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    This is important and why kids under 13 cannot get on most social media websites.
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    This article is about kids that obtain info for personal websites without properly notifying parents and getting their consent.
Vicki Davis

Regulators shut down global PC 'tech support' scam | Politics and Law - CNET News - 0 views

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    Scareware. Yes, it is a term. Scaring people into thinking they have a virus. Knowledge is power and it will also save you money. Being educated about computers pays over your life. It is time for all of us to be educated and savvy. I know someone taken by this scam.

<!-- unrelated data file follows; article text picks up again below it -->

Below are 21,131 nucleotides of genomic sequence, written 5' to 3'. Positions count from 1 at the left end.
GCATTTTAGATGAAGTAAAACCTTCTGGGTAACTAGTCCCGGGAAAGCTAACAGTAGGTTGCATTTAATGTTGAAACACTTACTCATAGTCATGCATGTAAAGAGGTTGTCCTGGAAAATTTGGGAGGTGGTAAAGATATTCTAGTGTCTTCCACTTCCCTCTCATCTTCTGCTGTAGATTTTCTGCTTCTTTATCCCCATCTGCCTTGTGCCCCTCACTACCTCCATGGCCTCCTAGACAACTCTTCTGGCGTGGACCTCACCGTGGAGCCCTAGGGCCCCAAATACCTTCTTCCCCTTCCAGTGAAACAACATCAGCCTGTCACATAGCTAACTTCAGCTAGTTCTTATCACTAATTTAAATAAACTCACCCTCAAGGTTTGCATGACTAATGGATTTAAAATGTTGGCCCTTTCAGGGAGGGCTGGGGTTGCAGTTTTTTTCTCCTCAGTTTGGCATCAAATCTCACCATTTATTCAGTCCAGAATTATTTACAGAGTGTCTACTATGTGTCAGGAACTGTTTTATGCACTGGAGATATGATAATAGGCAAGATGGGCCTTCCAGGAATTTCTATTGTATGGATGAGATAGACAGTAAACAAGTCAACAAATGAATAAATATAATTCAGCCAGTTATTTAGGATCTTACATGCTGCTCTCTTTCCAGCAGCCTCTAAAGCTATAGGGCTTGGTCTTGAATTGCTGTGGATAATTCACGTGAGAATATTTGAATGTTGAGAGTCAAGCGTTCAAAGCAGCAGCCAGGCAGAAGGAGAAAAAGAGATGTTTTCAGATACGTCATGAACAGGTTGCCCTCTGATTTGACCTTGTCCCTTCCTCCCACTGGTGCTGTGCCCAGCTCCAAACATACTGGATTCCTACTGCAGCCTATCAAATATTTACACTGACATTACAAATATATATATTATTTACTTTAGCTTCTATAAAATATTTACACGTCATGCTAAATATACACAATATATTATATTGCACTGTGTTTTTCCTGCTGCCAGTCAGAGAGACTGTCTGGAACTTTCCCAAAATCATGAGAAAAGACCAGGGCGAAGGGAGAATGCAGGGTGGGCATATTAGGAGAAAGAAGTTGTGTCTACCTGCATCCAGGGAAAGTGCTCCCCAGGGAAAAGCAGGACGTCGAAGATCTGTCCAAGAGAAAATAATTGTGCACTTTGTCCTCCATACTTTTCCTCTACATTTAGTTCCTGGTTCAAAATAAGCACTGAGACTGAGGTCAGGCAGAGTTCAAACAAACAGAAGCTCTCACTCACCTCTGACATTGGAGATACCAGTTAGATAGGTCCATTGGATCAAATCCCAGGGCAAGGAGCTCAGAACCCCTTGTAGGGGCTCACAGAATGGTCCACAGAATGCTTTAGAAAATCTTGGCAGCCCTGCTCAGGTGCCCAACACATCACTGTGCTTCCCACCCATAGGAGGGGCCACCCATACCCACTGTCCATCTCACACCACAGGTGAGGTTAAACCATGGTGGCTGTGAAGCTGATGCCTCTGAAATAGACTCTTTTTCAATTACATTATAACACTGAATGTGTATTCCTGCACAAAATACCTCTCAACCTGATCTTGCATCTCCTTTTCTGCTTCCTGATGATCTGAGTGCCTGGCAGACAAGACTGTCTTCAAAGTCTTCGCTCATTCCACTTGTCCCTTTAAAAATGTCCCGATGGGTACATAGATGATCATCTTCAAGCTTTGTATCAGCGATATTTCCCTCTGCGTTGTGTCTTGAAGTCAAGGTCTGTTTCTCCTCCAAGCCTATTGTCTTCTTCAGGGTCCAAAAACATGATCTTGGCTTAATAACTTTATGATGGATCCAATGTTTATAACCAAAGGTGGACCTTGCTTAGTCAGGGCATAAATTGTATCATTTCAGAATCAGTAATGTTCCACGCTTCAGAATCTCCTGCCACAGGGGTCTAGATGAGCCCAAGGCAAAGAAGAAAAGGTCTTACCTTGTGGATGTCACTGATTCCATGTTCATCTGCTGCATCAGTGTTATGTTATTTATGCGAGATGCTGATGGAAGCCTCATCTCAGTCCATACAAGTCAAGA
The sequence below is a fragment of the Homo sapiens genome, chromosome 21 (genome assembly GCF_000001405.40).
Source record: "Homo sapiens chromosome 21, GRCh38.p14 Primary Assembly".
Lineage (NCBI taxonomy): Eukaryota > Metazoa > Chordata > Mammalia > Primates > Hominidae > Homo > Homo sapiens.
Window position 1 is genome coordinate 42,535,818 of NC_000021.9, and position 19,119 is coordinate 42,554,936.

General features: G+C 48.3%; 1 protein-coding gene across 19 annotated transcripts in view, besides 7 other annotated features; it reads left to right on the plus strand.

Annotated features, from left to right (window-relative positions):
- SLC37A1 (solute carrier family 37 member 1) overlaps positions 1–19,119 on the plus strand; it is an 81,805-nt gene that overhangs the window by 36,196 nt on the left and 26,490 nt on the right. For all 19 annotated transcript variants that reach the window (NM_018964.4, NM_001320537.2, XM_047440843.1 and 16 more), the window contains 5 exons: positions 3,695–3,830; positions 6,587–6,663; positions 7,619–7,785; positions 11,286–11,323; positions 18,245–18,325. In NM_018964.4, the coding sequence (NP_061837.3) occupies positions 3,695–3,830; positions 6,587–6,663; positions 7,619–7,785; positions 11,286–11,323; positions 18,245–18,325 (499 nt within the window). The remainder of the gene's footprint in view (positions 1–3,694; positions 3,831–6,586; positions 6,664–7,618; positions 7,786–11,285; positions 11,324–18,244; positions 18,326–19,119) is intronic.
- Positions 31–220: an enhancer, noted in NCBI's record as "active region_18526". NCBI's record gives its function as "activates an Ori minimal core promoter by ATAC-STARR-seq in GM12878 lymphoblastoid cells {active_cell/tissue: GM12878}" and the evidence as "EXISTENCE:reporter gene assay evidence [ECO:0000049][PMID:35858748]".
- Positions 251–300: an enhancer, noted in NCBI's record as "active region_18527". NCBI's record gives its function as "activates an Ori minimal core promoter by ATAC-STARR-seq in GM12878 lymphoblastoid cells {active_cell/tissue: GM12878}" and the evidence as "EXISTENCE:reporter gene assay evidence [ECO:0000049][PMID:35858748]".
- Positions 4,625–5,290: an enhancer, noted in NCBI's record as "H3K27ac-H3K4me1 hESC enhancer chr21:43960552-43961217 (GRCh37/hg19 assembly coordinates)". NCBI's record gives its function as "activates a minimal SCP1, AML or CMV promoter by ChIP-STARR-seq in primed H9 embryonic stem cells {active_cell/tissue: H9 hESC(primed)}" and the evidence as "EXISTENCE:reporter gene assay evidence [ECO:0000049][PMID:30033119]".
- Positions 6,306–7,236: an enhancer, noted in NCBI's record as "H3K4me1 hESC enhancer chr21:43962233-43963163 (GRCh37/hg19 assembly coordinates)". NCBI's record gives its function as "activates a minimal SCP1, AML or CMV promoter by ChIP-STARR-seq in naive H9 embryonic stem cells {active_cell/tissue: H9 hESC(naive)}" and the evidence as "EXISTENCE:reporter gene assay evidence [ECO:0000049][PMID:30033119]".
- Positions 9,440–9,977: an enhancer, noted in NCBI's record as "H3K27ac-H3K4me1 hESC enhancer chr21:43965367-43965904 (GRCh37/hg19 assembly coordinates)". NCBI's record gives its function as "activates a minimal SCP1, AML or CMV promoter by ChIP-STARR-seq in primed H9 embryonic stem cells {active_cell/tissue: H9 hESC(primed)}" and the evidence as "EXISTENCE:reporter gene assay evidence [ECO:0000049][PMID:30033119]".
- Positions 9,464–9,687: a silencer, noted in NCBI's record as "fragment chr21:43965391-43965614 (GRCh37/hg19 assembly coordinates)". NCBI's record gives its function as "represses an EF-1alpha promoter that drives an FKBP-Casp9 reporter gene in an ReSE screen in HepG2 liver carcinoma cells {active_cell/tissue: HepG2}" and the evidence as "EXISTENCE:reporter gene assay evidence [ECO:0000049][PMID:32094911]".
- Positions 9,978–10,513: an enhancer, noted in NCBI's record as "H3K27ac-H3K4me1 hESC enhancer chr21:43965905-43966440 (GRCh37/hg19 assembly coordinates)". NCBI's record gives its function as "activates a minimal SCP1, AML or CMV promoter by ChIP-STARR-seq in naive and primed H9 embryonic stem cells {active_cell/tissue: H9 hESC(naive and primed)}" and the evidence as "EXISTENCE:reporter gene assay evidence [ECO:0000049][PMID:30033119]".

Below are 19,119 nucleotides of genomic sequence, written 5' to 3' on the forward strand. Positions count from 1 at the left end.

"English-speaking consumers in the United States, Canada, Australia, Ireland, New Zealand, and the U.K. were targeted in the global scam, regulators said. Most of the scammers were based in India, but some also came from the U.S. and U.K.
    The scam involved cold callers who claimed to work for major technology companies, such as Microsoft or Google, and who told consumers they had viruses on their PCs, according to regulators. The callers would attempt to dupe users into giving them remote access to their computers, locking the user out while attempting to "fix" the malware that the scammer claimed was on the machine."